Neon lights flickered among booths and trees. Carnival rides zoomed and twirled, filling the air with laughter and squeals of delight. A celebratory parade featuring embellished golf carts and UNLV’s marching band added to the festive environment as it made its way past crowds of Rebels.
More than 5,000 UNLV students reveled together at the fall 2021 Rebel Homecoming Festival, the campus’s first big face-to-face gathering since the beginning of the COVID-19 pandemic. It was a time for students and alumni to not only celebrate their collective Rebel pride but also a return to near normalcy.
Homecoming brought a new meaning to coming home.
“The event was surreal,” said hospitality senior Cheyne Sauceda. “My favorite part was just seeing people’s faces. It was so exciting and heartwarming to finally bring everyone together.”
Sauceda was one of 24 students charged with planning the Hospitality College’s booth at the homecoming festival. With the help of event sponsors, students decorated the space with a photo booth, roulette wheel, rainbow slinkies, and a neon sign nodding to the psychedelic Life is Beautiful festival.
Each semester, event instructor Ian Seidenberg guides teams of hospitality seniors through the event-planning process as part of their final culminating experience class. Rebels are required to plan, prepare, and execute an event from start to finish, bridging both theoretical and practical application of their industry knowledge and skills.
“I treat my (students) as if they are my colleagues out in the real world,” Seidenberg said. “We tackled homecoming like it was a professional event, and we planned everything as a team.”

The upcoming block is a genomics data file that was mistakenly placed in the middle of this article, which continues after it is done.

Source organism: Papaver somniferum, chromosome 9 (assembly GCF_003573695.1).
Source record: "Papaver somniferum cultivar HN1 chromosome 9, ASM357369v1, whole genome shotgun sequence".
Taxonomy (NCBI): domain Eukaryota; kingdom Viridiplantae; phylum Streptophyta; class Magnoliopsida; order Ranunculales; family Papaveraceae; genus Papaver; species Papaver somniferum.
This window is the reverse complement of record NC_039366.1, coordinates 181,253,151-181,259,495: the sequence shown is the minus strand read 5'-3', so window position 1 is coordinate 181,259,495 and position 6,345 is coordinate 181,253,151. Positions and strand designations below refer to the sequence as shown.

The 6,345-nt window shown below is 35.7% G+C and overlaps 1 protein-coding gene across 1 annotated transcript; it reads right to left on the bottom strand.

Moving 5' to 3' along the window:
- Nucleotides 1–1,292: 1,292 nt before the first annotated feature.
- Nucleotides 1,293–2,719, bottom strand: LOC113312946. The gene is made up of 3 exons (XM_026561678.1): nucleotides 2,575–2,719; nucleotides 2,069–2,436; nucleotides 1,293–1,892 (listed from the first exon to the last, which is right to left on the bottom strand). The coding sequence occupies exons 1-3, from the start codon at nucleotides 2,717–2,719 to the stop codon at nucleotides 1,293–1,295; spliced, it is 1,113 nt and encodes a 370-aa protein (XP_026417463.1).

The college encourages students to be thought leaders as they reimagine how the event industry will operate in a post-COVID world. This includes asking big questions, such as “How can people safely come together?” and “How can we best serve customers in this environment?”
A part-time teacher and working professional, Seidenberg understands the event industry is changing, noting that clients have new expectations regarding attention to detail, cleanliness, and safety. He also acknowledges that while virtual events proved to be a safe alternative throughout the pandemic, it’s human nature to want to socialize and share experiences.
“Some hybrid event components are here to stay, but nothing replaces live interaction,” Seidenberg said. “We now have to consider how to make things accessible while accommodating everyone in a space where they feel safe. That’s the challenge.”
As part of an industry that has always been shaped by global events and trends, the Hospitality College is uniquely positioned to address changes in customer expectations through its research and coursework. As Sauceda noted, challenging students to find solutions to industry problems has long been the program’s foundation.
“Our professors constantly remind us to prepare for anything that possibly can go wrong, and the pandemic has been the most extreme version of that,” she said. “We have to be significantly more adaptable than we ever thought, but that’s what will make us the best in the industry and in our careers.”
That kind of adaptability will be key as the hospitality industry navigates a post-pandemic world. And while a lot of uncertainty lies ahead, there’s one thing the industry can count on: Whatever the challenge, Hospitality Rebels will be ready to respond.